Avoided for both bigeye and yellowfin tuna caught by longline
Avoid for yellowfin and bigeye tuna caught by longline, except for yellowfin tuna caught in Hawaii
Yellow for yellowfin and bigeye tuna caught by longline
 
 
FIP Progress Update:
 
Results/ FIP Stage
Indicator of Success
Scope/ Scale
Specific Details
Date Achieved
List of Suppliers
 
Source
FIP is launched (Stage 1)
Sustainability evaluation is publicly available
Fishery
Market analysis of Indonesian tuna completed
August 2008
N/A
Fishery
Scoping out of Indonesian tuna completed
March 2009
N/A
 
Fishery
Supply chain analysis of Indonesian tuna completed
April 2010
N/A
 
Fishery
Internal strategy for a fisheries improvement project for Indonesian tuna completed
September 2010
N/A
Paper on Internal Strategy for Fisheries Improvement Project for Indonesian Tuna (confidential)
Fishery
Sustainability information made available on FishSource
June 2011
N/A
Fisheries improvement recommendations publicly available
 
 
Fishery
Recommendations drafted as part of fishery white paper, reviewed by FIP participants
October 2011
PT Intimas Surya
FIP is formed (Stage 2)
Suppliers are organized
Fishery
Several meetings with FIP participants conducted
April and September 2011
ASTUIN, ATLI, PT Intimas Surya
 
FIP workplan discussed with PT Intimas Surya and Amacore (buyer)
October 2011
PT Intimas Surya
Amacore
 
FIP agreement approved and signed by all FIP participants
January 2012
PT Intimas Surya, Amacore, Open Seas and Cannon Fish
FIP agreement
 
 
 Fishery
FIP meeting was held during Brussels seafood show, attended by 3 FIP members and SFP staff to discuss progress of FIP implementation.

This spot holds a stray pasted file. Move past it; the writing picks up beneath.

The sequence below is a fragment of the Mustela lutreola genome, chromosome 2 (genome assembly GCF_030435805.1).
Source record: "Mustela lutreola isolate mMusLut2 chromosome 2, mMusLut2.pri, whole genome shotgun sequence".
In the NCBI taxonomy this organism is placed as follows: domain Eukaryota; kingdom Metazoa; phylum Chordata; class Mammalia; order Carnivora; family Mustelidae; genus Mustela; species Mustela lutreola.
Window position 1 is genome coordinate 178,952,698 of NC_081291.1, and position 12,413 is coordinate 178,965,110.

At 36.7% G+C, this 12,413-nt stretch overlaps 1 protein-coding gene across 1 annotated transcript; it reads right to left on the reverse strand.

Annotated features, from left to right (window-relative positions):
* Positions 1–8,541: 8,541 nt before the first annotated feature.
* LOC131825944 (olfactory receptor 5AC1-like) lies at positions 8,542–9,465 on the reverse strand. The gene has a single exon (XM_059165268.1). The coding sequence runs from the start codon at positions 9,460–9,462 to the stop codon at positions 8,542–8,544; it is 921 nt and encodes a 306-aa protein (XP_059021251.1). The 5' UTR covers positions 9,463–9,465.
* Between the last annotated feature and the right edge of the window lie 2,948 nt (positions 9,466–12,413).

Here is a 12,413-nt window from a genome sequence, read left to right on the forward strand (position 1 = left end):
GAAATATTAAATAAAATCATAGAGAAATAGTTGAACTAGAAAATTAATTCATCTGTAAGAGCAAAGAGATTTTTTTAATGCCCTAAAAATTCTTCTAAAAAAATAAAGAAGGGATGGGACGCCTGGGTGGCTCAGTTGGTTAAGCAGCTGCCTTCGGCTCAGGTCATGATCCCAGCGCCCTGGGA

April 2012
Amacore, Open Seas, and Cannon Fish
 
FIP is encouraging improvements (Stage 3)
Workplan with annual improvement milestones is publicly available
Fishery
Workplan is available
March 2012
PT Intimas Surya, Amacore, Open Seas, and Cannon Fish
 
 
Fishery
FIP participants met in Bali to review the project implementation in 2012 and to discuss the plan for 2013.
January 2013
PT Intimas Surya
2013 Workplan
 
Fishery
FIP participants met in Boston to review the FIP workplan and budget
March 2014
PT Intimas Surya, Amacore, Open Seas, Cannon Fish, Seafood Exchange, and North Atlantic
2014 FIP Workplan
 
Detailed FIP Workplan
Suppliers are engaging regulators
Fishery
FIP collaborated with Indonesian Research Institute of Tuna Fisheries (under MMAF) Communication with Indonesian Research Institute of Tuna Fisheries regarding the design and implementation of data reporting and onboard observer program
February 2012
PT Intimas Surya
Meeting notes